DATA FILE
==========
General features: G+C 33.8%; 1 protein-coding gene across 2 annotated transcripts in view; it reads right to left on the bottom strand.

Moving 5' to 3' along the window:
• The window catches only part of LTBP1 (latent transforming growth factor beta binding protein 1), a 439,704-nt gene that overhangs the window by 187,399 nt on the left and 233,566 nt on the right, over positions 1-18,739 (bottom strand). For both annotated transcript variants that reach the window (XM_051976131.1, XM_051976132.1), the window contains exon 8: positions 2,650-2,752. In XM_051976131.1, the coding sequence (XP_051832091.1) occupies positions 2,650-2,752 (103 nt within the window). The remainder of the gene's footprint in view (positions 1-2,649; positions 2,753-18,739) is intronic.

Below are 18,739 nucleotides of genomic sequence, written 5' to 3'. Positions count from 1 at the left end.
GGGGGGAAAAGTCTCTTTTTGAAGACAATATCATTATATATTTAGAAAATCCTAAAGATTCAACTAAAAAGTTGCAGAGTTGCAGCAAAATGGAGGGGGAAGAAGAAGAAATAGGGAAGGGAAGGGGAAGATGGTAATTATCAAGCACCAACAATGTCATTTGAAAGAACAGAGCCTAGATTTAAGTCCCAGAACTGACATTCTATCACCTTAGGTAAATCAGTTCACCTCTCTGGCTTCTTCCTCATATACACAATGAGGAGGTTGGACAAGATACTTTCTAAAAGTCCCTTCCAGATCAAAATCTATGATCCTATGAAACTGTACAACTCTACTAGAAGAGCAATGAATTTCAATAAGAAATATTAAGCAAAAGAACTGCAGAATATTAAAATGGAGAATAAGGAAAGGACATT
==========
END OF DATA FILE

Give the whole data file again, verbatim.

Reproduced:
General features: G+C 33.8%; 1 protein-coding gene across 2 annotated transcripts in view; it reads right to left on the bottom strand.

Moving 5' to 3' along the window:
• The window catches only part of LTBP1 (latent transforming growth factor beta binding protein 1), a 439,704-nt gene that overhangs the window by 187,399 nt on the left and 233,566 nt on the right, over positions 1-18,739 (bottom strand). For both annotated transcript variants that reach the window (XM_051976131.1, XM_051976132.1), the window contains exon 8: positions 2,650-2,752. In XM_051976131.1, the coding sequence (XP_051832091.1) occupies positions 2,650-2,752 (103 nt within the window). The remainder of the gene's footprint in view (positions 1-2,649; positions 2,753-18,739) is intronic.

Below are 18,739 nucleotides of genomic sequence, written 5' to 3'. Positions count from 1 at the left end.
GGGGGGAAAAGTCTCTTTTTGAAGACAATATCATTATATATTTAGAAAATCCTAAAGATTCAACTAAAAAGTTGCAGAGTTGCAGCAAAATGGAGGGGGAAGAAGAAGAAATAGGGAAGGGAAGGGGAAGATGGTAATTATCAAGCACCAACAATGTCATTTGAAAGAACAGAGCCTAGATTTAAGTCCCAGAACTGACATTCTATCACCTTAGGTAAATCAGTTCACCTCTCTGGCTTCTTCCTCATATACACAATGAGGAGGTTGGACAAGATACTTTCTAAAAGTCCCTTCCAGATCAAAATCTATGATCCTATGAAACTGTACAACTCTACTAGAAGAGCAATGAATTTCAATAAGAAATATTAAGCAAAAGAACTGCAGAATATTAAAATGGAGAATAAGGAAAGGACATT